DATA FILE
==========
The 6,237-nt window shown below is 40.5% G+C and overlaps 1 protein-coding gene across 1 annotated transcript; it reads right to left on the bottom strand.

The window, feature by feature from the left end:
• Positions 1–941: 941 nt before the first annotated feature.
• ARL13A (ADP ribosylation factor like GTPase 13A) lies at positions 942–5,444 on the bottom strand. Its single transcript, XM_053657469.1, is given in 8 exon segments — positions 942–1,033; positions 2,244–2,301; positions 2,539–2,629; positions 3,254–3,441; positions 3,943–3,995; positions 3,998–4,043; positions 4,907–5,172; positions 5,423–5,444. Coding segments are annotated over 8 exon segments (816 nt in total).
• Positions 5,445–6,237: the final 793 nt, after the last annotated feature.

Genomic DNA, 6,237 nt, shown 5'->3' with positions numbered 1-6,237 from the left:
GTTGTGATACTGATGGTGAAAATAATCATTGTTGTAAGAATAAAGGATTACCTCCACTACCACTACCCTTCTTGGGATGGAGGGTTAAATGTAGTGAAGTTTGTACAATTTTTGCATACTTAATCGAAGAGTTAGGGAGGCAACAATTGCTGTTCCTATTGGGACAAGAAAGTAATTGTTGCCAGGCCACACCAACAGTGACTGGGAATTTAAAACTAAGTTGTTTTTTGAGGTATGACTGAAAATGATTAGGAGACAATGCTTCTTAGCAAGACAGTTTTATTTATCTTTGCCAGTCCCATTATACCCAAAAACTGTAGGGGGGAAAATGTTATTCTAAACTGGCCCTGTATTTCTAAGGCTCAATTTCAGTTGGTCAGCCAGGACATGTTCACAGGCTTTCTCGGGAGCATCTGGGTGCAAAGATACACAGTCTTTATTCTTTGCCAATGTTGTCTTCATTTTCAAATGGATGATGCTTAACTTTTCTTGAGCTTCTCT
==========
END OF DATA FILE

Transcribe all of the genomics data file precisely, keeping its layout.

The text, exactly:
The 6,237-nt window shown below is 40.5% G+C and overlaps 1 protein-coding gene across 1 annotated transcript; it reads right to left on the bottom strand.

The window, feature by feature from the left end:
• Positions 1–941: 941 nt before the first annotated feature.
• ARL13A (ADP ribosylation factor like GTPase 13A) lies at positions 942–5,444 on the bottom strand. Its single transcript, XM_053657469.1, is given in 8 exon segments — positions 942–1,033; positions 2,244–2,301; positions 2,539–2,629; positions 3,254–3,441; positions 3,943–3,995; positions 3,998–4,043; positions 4,907–5,172; positions 5,423–5,444. Coding segments are annotated over 8 exon segments (816 nt in total).
• Positions 5,445–6,237: the final 793 nt, after the last annotated feature.

Genomic DNA, 6,237 nt, shown 5'->3' with positions numbered 1-6,237 from the left:
GTTGTGATACTGATGGTGAAAATAATCATTGTTGTAAGAATAAAGGATTACCTCCACTACCACTACCCTTCTTGGGATGGAGGGTTAAATGTAGTGAAGTTTGTACAATTTTTGCATACTTAATCGAAGAGTTAGGGAGGCAACAATTGCTGTTCCTATTGGGACAAGAAAGTAATTGTTGCCAGGCCACACCAACAGTGACTGGGAATTTAAAACTAAGTTGTTTTTTGAGGTATGACTGAAAATGATTAGGAGACAATGCTTCTTAGCAAGACAGTTTTATTTATCTTTGCCAGTCCCATTATACCCAAAAACTGTAGGGGGGAAAATGTTATTCTAAACTGGCCCTGTATTTCTAAGGCTCAATTTCAGTTGGTCAGCCAGGACATGTTCACAGGCTTTCTCGGGAGCATCTGGGTGCAAAGATACACAGTCTTTATTCTTTGCCAATGTTGTCTTCATTTTCAAATGGATGATGCTTAACTTTTCTTGAGCTTCTCT